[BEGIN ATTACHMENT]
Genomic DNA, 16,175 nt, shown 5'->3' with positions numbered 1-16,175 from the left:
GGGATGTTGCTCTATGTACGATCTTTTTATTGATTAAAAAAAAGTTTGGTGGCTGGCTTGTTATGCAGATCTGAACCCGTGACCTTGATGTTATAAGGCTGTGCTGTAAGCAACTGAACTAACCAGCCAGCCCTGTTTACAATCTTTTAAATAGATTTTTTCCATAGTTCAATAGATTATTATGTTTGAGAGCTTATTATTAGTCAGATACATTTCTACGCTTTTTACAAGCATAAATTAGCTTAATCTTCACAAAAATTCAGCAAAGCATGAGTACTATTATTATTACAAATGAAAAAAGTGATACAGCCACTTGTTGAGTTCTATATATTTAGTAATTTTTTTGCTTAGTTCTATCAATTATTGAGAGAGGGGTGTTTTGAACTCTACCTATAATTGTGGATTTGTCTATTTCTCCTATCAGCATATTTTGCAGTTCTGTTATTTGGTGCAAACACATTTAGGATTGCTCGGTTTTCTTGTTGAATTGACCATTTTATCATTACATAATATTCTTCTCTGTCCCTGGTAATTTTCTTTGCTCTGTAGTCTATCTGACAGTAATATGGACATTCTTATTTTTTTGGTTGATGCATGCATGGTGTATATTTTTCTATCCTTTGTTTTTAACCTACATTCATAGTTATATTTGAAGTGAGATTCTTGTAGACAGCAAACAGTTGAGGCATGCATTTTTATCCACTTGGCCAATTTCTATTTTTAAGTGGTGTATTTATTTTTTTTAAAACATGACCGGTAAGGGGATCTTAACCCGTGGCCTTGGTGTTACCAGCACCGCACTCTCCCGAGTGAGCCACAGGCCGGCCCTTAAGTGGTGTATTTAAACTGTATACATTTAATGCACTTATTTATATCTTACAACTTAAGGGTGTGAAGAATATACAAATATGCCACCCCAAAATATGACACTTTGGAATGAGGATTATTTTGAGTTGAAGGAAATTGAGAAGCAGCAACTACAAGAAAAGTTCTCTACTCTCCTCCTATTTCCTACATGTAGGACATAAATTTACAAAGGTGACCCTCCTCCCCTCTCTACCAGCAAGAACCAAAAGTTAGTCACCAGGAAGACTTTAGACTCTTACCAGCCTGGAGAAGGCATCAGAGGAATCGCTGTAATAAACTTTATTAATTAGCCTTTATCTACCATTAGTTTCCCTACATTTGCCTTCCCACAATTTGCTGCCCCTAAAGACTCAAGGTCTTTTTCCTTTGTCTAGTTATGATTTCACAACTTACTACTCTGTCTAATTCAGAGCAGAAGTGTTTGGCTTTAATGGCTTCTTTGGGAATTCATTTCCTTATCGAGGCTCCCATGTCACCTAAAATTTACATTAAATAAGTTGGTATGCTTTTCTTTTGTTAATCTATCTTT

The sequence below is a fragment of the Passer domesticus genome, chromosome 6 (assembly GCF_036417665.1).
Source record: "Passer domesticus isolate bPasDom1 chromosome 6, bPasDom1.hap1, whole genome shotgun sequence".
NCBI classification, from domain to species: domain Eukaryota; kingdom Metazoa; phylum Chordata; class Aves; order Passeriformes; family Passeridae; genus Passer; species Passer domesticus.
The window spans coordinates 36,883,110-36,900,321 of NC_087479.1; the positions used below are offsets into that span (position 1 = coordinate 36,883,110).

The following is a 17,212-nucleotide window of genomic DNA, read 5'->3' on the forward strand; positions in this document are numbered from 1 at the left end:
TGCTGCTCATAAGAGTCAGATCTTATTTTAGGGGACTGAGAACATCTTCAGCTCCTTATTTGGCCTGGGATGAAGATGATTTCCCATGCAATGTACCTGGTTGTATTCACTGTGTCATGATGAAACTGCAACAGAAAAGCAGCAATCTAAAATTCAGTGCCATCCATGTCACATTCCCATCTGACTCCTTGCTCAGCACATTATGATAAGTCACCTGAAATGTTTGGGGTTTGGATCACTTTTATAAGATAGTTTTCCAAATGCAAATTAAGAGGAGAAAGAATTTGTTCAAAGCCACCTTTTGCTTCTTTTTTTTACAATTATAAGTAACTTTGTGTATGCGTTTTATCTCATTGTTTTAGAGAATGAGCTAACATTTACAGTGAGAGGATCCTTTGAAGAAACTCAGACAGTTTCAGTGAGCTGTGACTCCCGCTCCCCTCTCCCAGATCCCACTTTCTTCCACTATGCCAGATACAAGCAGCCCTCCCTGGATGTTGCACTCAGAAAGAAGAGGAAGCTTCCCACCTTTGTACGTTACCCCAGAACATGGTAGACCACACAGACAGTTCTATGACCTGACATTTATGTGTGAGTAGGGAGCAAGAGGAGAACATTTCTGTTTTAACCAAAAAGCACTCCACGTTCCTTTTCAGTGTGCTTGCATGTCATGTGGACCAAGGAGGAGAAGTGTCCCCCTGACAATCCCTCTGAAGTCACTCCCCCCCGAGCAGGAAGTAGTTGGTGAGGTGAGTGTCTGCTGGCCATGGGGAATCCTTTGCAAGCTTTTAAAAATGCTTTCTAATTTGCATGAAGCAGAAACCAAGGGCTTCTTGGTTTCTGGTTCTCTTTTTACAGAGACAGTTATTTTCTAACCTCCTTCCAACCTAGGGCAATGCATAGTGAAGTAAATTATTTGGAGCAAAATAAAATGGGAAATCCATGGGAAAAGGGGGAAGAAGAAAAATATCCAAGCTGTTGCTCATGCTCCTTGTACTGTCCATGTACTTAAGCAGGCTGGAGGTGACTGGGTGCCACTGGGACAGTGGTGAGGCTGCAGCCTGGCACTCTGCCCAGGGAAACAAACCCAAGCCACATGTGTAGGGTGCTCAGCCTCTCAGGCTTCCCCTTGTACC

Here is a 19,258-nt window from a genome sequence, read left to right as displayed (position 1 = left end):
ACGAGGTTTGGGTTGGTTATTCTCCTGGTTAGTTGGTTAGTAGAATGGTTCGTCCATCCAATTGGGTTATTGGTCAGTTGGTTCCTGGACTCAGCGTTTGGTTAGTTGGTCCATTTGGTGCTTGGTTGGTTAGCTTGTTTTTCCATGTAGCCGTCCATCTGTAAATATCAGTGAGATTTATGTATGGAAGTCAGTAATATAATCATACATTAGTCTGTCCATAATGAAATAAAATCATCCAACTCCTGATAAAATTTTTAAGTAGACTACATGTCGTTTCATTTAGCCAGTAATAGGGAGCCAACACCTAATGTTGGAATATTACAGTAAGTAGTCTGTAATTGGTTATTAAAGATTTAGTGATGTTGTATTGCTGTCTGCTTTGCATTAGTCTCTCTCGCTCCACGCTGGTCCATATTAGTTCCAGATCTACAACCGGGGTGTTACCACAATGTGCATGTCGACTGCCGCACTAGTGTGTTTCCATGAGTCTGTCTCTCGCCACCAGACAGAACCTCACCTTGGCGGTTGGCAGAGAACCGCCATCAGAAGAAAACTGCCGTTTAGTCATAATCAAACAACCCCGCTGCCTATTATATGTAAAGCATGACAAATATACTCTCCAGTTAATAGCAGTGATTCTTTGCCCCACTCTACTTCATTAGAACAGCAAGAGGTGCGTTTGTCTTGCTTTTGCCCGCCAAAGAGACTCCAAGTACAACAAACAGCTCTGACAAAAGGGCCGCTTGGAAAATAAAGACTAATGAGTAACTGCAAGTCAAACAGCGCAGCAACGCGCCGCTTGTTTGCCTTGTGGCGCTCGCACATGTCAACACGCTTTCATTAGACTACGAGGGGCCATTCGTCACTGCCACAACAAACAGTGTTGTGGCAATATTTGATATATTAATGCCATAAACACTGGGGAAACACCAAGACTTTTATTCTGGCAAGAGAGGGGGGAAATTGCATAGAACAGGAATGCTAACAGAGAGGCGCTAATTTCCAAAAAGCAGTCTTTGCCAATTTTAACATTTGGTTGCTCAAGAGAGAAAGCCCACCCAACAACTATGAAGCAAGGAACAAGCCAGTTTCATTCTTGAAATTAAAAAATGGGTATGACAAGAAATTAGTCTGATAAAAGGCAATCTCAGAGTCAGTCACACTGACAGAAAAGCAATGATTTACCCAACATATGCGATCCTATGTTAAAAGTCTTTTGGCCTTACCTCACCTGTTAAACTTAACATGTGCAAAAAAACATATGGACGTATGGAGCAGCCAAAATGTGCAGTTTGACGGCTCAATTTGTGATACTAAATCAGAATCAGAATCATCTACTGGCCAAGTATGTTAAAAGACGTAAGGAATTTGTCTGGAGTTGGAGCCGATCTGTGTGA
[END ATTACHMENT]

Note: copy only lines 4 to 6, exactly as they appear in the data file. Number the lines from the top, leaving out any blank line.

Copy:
Source record: "Passer domesticus isolate bPasDom1 chromosome 6, bPasDom1.hap1, whole genome shotgun sequence".
NCBI classification, from domain to species: domain Eukaryota; kingdom Metazoa; phylum Chordata; class Aves; order Passeriformes; family Passeridae; genus Passer; species Passer domesticus.
The window spans coordinates 36,883,110-36,900,321 of NC_087479.1; the positions used below are offsets into that span (position 1 = coordinate 36,883,110).